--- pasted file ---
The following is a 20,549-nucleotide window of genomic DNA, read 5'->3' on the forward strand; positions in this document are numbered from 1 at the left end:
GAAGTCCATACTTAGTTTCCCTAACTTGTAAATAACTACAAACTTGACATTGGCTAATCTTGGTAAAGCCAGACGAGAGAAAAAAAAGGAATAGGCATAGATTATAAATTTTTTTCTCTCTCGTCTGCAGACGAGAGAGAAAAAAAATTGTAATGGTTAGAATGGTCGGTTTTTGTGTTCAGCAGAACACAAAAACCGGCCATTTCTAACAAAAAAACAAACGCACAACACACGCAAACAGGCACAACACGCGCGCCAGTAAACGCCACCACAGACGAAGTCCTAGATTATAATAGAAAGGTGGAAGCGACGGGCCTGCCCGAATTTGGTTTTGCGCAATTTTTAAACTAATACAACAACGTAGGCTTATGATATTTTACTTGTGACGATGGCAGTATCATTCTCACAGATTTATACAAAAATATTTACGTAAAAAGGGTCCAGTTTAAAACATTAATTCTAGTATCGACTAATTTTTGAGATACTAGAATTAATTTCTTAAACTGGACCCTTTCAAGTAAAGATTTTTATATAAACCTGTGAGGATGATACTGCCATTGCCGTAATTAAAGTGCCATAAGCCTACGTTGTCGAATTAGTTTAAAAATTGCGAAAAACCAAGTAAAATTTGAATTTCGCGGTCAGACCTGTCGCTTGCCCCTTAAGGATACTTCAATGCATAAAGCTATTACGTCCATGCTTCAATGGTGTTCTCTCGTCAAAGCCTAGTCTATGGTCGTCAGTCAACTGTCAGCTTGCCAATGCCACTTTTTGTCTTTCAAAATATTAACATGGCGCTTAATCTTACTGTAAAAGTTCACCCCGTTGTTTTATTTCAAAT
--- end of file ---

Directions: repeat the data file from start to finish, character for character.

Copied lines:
The following is a 20,549-nucleotide window of genomic DNA, read 5'->3' on the forward strand; positions in this document are numbered from 1 at the left end:
GAAGTCCATACTTAGTTTCCCTAACTTGTAAATAACTACAAACTTGACATTGGCTAATCTTGGTAAAGCCAGACGAGAGAAAAAAAAGGAATAGGCATAGATTATAAATTTTTTTCTCTCTCGTCTGCAGACGAGAGAGAAAAAAAATTGTAATGGTTAGAATGGTCGGTTTTTGTGTTCAGCAGAACACAAAAACCGGCCATTTCTAACAAAAAAACAAACGCACAACACACGCAAACAGGCACAACACGCGCGCCAGTAAACGCCACCACAGACGAAGTCCTAGATTATAATAGAAAGGTGGAAGCGACGGGCCTGCCCGAATTTGGTTTTGCGCAATTTTTAAACTAATACAACAACGTAGGCTTATGATATTTTACTTGTGACGATGGCAGTATCATTCTCACAGATTTATACAAAAATATTTACGTAAAAAGGGTCCAGTTTAAAACATTAATTCTAGTATCGACTAATTTTTGAGATACTAGAATTAATTTCTTAAACTGGACCCTTTCAAGTAAAGATTTTTATATAAACCTGTGAGGATGATACTGCCATTGCCGTAATTAAAGTGCCATAAGCCTACGTTGTCGAATTAGTTTAAAAATTGCGAAAAACCAAGTAAAATTTGAATTTCGCGGTCAGACCTGTCGCTTGCCCCTTAAGGATACTTCAATGCATAAAGCTATTACGTCCATGCTTCAATGGTGTTCTCTCGTCAAAGCCTAGTCTATGGTCGTCAGTCAACTGTCAGCTTGCCAATGCCACTTTTTGTCTTTCAAAATATTAACATGGCGCTTAATCTTACTGTAAAAGTTCACCCCGTTGTTTTATTTCAAAT